Noach Dear, whose political work began in the early 1980s, never dreamed he’d rise to wear the robes of a Supreme Court justice back when he was an unknown Democratic district leader in Flatbush. But, as it turned out, district leader was just the starting point for Dear, who served as a community board district manager, a city councilman, New York City’s Taxi and Limousine commissioner, and a criminal and civil court judge before he began presiding over Courtroom 756 in Kings County Supreme Court. Justice Dear invited the Park Slope Courier to his chambers, where we asked him about his road to 360 Adams St.
James Harney: You’ve come far since your days as a young councilman representing Flatbush and Borough Park. How was that journey?
Noach Dear: Part of [being a district leader] is to help judges go through the elective process, and I was involved in that. My colleagues and others around me were attorneys. And when I would do constituent work, the question ‘Are you an attorney?’ would always come up. I realized that knowing the law is one thing, but practicing it would be an interesting addition to my position. So I went to Brooklyn Law School at night and during the summer while serving on the City Council.
JH: How did becoming an attorney change your career?
ND: I eventually left City Council and became Taxi and Limousine Commissioner for a couple of years. That allowed me to use my legal skills, because the commission is like an appellate court in that after a driver’s license is revoked, he has the right to appeal to the commission. Then an opportunity to run for civil court judge came, and I was encouraged to by a lot of different people who felt I could make a difference on the bench. So I ran and got elected.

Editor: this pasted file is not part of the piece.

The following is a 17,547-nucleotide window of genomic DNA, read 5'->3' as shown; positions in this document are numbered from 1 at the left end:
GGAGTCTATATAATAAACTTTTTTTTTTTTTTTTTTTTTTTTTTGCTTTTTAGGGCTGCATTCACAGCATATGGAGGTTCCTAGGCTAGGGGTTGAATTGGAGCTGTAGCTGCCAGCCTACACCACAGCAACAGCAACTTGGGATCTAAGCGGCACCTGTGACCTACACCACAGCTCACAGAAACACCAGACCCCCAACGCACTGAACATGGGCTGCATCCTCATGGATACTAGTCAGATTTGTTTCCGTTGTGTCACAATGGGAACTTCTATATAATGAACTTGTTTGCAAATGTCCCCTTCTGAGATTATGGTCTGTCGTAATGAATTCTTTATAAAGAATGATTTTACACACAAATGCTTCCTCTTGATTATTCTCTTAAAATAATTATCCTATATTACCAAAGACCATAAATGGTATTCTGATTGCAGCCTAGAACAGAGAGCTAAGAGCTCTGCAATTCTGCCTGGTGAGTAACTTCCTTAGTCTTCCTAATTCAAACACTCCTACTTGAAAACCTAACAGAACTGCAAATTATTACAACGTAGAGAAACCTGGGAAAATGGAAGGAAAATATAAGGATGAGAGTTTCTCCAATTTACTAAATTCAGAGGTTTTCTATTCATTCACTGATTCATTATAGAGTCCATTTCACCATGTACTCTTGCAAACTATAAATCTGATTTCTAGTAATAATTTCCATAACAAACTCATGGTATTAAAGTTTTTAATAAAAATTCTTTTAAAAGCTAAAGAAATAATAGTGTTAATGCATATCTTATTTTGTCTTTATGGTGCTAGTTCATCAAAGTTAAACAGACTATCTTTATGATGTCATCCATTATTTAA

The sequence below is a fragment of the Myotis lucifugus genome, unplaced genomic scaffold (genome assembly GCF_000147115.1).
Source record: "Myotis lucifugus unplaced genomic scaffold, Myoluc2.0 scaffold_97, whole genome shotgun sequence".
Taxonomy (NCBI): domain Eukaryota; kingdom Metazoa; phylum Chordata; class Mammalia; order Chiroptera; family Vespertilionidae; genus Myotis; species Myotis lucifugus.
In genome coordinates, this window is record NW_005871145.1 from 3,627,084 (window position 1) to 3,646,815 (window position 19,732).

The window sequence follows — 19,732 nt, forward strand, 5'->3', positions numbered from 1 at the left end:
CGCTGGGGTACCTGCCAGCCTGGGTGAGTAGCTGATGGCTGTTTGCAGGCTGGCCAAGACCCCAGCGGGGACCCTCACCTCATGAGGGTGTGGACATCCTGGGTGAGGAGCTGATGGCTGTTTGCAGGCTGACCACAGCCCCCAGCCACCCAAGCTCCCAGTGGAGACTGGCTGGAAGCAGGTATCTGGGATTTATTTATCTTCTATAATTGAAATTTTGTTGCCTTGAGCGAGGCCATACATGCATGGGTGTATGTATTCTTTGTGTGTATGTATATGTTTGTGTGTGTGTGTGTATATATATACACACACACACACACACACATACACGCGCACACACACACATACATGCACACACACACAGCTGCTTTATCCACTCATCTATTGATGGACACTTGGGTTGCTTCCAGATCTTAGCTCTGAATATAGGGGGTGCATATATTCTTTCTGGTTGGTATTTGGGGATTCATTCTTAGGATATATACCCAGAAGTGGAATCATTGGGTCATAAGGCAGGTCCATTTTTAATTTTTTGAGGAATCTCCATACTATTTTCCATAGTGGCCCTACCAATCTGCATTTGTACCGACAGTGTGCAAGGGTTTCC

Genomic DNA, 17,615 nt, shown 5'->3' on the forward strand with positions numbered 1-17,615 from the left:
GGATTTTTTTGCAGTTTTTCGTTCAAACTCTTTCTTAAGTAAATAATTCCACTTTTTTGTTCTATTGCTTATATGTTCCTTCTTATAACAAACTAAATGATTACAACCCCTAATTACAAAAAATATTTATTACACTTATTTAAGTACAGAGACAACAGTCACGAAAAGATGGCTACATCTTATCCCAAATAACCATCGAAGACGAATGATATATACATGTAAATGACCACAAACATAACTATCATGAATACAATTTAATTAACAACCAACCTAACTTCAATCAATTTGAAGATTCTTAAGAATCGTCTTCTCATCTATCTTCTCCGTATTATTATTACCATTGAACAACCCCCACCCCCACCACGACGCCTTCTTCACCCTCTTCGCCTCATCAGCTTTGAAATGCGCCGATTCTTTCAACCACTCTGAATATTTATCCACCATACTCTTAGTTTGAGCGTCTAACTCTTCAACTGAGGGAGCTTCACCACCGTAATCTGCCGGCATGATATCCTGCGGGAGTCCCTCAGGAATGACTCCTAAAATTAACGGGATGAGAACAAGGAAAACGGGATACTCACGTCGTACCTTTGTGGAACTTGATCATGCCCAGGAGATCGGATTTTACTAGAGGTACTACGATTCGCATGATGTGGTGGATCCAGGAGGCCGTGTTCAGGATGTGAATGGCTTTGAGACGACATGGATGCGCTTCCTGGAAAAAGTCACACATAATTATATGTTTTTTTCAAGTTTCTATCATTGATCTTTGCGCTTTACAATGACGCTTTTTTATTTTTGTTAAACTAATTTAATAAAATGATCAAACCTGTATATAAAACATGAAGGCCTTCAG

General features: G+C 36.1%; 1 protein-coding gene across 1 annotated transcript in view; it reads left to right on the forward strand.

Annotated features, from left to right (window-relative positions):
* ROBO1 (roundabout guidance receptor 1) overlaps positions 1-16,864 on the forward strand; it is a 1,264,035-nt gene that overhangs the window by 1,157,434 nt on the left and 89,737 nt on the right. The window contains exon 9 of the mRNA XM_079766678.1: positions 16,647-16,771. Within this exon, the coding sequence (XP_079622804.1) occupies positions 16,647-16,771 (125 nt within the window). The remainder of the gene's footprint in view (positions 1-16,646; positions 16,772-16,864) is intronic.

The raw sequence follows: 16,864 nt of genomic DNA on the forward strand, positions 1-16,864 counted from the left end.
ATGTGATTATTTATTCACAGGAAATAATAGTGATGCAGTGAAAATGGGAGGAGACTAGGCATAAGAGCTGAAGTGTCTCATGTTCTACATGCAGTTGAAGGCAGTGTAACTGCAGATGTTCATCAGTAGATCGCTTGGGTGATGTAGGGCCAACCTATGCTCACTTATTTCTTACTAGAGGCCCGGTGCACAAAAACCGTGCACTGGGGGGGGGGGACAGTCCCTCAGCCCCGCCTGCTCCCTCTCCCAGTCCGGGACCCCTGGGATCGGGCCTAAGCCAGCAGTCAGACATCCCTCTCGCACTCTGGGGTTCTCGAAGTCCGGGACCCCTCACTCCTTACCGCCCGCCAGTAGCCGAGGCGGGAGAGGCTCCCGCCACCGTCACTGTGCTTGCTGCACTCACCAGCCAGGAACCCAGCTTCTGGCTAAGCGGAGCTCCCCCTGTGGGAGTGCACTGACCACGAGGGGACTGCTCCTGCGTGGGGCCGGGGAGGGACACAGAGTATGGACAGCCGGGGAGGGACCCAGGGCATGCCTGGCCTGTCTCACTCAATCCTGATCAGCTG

JH: How did you gain your reputation as a backlog-buster who moves a lot of cases?
ND: When I was on the Brooklyn Civil Court bench, I did some backup work in Brooklyn Criminal Court and Staten Island Criminal Court. There was a tremendous backlog. I saw the problem: We had multiple agencies — the police department, the DA’s office, the correction department — [involved], on top of the court system itself. So I zeroed in on that. And if there was a lull I would find out why.
JH: It’s been more than a year since you overtook the Supreme Court’s foreclosure cases. How has that gone?
ND: There were doubters, but I said, ‘Give it a chance.’ In January 2016, the number [of backlogged cases] was between 11,000 and 12,000. Since then, my court alone has handled 7,000 or 8,000, and received dispositions in about 4,000. So we’re close to 50 percent. But it’s not a numbers game, we’re here to make sure justice is served.
JH: Can you tell me a little about your family life?
ND: I have four daughters who are all married to very successful men. I’ve got grandchildren, too, and my girls are all successful themselves. They’re full-time moms, and one is very active in her community’s schools. She takes after her dad. I could see her or some of her sisters running for office if they were inclined.
JH: What does the future hold for Noach Dear?
ND: I’ve been here for almost 10 years. If you would have asked me 10-and-a-half years ago what I would be doing now, I never would have said being a judge. I’m happy doing what I’m doing. I always tell everyone, I don’t want to be known as good, I want to be known as fair. A judge known for doing the right thing.” — James Harney
©2017 Community News Group
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